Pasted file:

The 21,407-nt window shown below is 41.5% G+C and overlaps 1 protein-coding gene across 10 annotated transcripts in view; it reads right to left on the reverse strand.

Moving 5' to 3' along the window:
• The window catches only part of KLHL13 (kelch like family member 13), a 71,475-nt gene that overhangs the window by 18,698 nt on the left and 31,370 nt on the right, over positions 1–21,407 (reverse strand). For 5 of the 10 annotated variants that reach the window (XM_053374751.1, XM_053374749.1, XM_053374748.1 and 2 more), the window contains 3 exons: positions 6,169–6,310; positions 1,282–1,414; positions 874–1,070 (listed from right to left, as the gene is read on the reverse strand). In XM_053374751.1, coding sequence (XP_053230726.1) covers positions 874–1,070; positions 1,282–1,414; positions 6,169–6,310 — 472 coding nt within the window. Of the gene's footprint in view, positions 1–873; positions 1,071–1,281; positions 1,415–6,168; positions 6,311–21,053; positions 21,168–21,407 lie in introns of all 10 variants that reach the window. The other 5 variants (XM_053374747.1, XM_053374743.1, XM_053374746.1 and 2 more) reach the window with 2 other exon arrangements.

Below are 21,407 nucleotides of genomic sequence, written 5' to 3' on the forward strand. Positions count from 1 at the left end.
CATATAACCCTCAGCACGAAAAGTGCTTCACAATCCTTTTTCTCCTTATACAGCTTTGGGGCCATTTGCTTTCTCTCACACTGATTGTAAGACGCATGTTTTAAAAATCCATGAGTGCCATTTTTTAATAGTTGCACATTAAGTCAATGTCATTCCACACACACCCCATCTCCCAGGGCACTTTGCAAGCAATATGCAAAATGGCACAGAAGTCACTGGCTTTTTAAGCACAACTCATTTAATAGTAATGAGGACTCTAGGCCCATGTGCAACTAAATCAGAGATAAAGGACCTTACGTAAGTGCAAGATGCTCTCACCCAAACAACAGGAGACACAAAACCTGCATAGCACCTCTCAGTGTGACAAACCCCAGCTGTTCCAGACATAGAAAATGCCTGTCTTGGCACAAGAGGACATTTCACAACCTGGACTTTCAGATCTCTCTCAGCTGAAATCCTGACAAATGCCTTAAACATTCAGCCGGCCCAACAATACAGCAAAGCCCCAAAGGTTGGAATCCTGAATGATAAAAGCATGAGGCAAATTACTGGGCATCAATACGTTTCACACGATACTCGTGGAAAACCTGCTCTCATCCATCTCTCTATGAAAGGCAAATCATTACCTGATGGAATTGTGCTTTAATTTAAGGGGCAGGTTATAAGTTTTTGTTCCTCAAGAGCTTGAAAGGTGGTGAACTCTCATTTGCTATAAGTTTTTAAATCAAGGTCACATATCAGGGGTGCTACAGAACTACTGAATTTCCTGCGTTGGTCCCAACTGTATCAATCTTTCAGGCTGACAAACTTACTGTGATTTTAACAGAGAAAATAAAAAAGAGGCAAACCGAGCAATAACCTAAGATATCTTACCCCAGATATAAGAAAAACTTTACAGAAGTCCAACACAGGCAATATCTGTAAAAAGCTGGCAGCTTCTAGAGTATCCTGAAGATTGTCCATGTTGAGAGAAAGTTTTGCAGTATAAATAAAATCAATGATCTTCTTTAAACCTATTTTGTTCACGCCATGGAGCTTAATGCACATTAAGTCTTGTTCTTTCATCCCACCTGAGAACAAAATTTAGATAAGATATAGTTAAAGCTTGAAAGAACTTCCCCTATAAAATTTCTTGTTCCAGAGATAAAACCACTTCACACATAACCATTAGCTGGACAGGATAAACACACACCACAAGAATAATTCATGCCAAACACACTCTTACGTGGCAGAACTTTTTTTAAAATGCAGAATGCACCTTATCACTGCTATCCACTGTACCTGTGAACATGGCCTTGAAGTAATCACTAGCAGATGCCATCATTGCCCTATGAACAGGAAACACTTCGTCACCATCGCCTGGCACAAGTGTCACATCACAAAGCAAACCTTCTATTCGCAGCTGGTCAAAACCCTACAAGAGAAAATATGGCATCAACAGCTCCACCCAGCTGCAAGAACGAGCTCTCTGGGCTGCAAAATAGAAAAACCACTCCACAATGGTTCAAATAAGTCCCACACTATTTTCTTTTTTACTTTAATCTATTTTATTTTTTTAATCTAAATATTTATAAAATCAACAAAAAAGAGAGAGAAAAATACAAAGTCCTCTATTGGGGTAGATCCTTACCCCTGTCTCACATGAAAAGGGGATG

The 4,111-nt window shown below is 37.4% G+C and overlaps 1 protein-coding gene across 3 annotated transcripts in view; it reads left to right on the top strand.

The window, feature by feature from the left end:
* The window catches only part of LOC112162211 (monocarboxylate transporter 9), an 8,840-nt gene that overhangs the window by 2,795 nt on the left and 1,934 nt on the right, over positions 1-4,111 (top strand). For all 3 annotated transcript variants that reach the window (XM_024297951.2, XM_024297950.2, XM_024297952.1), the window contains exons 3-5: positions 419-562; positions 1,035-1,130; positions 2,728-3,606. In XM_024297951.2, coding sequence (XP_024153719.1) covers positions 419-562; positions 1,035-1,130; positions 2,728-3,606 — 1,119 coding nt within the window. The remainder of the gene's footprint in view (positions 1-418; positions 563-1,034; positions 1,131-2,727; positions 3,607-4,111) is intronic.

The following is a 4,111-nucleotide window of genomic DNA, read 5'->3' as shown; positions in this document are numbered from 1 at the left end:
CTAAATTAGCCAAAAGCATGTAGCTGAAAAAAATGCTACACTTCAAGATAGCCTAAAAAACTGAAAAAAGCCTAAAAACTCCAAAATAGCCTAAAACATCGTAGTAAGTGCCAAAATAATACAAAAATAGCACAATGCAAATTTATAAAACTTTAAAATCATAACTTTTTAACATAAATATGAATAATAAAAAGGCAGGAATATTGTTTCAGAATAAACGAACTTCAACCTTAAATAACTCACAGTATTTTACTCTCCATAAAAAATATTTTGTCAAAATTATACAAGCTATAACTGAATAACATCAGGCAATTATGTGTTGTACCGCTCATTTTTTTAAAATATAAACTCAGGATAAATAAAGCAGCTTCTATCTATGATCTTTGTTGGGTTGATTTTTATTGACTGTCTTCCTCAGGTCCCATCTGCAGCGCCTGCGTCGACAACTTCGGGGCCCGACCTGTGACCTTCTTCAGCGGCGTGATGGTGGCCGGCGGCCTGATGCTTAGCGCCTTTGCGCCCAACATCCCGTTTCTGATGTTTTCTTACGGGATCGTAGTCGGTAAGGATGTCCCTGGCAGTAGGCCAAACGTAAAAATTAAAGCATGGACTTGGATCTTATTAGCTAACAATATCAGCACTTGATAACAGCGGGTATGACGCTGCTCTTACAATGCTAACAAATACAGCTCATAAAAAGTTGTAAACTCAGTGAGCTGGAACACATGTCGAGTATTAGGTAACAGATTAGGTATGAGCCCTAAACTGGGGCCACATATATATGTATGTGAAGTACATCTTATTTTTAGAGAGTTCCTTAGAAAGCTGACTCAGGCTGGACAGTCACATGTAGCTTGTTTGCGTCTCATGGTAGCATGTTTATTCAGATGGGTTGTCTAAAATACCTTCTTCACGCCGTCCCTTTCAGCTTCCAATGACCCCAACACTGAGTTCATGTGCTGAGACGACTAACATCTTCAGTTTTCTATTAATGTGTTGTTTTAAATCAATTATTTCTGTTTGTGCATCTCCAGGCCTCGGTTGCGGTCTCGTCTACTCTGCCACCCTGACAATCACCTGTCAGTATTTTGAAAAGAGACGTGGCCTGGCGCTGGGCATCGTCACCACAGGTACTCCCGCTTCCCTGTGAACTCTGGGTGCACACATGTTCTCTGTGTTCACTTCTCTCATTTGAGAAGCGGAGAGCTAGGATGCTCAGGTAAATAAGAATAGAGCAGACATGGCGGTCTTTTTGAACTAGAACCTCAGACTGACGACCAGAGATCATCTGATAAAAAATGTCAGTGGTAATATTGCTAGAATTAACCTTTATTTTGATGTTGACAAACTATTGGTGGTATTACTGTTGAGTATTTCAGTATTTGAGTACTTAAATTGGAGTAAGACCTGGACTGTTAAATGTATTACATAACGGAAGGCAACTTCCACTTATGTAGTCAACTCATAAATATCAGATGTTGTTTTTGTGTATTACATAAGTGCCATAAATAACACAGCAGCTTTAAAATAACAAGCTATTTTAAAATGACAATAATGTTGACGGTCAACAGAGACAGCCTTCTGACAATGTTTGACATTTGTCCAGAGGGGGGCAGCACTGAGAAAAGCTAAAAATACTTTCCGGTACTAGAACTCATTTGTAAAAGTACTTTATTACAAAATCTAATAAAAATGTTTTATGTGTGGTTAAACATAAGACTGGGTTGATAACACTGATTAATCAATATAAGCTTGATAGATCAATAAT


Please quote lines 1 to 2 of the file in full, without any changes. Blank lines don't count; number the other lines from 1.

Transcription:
The 21,407-nt window shown below is 41.5% G+C and overlaps 1 protein-coding gene across 10 annotated transcripts in view; it reads right to left on the reverse strand.

Moving 5' to 3' along the window: